In a landmark decision, the New York state Senate voted 33 to 29 late last Friday to legalize same-sex marriage in the state. Governor Andrew Cuomo signed the bill into law shortly thereafter, making New York the sixth state in the U.S. to recognize gay marriage.
While the social implications of the new law are probably obvious, a number of New York-based small businesses -- such as venue owners, wedding planners and caterers -- are expected to be indirect beneficiaries of the new law as gay couples rush to finally tie the knot. Jeannie Uyanik, founder and executive director of New York City's C&G Weddings LLC, says the law could cause a surge in wedding-related business over the next six to 12 months. For companies that haven't had previous business working with gay couples, the forthcoming push could result in sales jumping by as much as 25 percent, she says.
"We actually got a call first thing Saturday morning to plan a wedding for a wonderful couple that already has children and only wanted a wedding in New York City," says Uyanik, who founded C&G Weddings in 1999. Uyanik and her eight-person team plan between 50 and 70 weddings each year. Average prices they charge range from $12,000 to $22,000 per event.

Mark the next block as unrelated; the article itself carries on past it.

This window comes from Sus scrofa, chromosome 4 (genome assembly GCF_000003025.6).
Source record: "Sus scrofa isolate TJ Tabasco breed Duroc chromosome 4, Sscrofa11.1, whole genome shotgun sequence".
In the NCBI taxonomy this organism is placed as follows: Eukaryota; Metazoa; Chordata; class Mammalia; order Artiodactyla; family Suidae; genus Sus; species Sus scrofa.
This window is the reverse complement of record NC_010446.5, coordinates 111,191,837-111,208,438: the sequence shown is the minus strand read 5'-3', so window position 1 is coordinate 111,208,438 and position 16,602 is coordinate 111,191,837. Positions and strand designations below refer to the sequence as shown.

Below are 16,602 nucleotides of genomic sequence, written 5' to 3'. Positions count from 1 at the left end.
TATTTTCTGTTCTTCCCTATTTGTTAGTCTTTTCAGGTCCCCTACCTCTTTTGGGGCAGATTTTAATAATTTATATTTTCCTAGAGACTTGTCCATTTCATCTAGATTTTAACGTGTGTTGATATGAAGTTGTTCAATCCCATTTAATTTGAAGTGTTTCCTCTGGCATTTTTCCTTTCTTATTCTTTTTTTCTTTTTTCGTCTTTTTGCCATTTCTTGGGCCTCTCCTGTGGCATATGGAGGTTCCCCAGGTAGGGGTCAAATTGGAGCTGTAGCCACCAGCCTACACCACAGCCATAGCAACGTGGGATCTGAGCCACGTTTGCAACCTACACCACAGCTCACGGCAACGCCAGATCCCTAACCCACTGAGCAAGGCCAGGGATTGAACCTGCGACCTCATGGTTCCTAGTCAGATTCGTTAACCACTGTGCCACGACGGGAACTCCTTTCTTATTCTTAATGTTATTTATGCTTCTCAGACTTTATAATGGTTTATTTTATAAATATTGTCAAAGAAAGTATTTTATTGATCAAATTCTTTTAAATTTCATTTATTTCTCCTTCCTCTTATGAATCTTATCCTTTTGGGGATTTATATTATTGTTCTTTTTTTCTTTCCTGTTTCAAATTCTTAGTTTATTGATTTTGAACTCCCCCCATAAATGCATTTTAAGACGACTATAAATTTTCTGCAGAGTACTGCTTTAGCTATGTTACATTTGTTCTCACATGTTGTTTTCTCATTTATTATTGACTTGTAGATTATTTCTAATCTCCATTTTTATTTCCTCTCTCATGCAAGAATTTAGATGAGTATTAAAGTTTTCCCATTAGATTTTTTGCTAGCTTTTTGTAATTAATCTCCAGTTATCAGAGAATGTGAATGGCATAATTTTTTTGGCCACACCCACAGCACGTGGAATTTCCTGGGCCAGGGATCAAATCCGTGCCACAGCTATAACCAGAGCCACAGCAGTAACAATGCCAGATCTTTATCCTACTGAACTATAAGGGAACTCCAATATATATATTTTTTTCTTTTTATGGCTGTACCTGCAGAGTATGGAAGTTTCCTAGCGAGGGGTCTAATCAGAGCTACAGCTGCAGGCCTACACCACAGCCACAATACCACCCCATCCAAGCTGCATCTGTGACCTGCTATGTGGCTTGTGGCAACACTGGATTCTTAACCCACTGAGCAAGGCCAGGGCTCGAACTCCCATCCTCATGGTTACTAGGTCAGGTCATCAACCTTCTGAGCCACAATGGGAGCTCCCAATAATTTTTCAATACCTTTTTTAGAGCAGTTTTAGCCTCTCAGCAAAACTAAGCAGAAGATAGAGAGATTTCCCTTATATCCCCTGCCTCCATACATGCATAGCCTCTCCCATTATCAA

Here, Uyanik shares her top three tips for any business that anticipates a sudden swell in sales -- regardless of the occasion:
1. Assemble a hard-working team. For startups that don't have the resources to staff up in large numbers ahead of a holiday season or other big event, having a team that can handle the added workflow can be essential.
"That means hiring sophisticated, intelligent, hard-working and reliable employees," Uyanik says.
If you are considering hiring additional employees, Uyanik recommends starting the interviewing process early. "That way, if you need to bulk up on staff, you are immediately ready," she says. "It can be time-consuming to find the right person to add to a productive team -- sometimes as long as five months to find the perfect person. It's best to have a process going."
2. Review pricing. When demand for your products or services lifts, your prices need to go up, too. "The simple economics of supply and demand mean that, at some point, you will hit a point where you cannot provide your service for the same price," Uyanik says. You have to really understand what pricing should be and can be, given the new potential market."
3. Keep your message consistent. If circumstances cause a rise in business among a certain group of customers, Uyanik says it's not always wise to change your business model to service that one group of customers.
"I worry that a lot of companies may decide to specifically cater to this market and forget that there are essential principles that have to be in place to do a good job regardless of whom you might be servicing," she says. "Stay consistent in the services you provide to the customers you attract and focus on the message of what you can provide for a customer and how you do it -- regardless of who they are."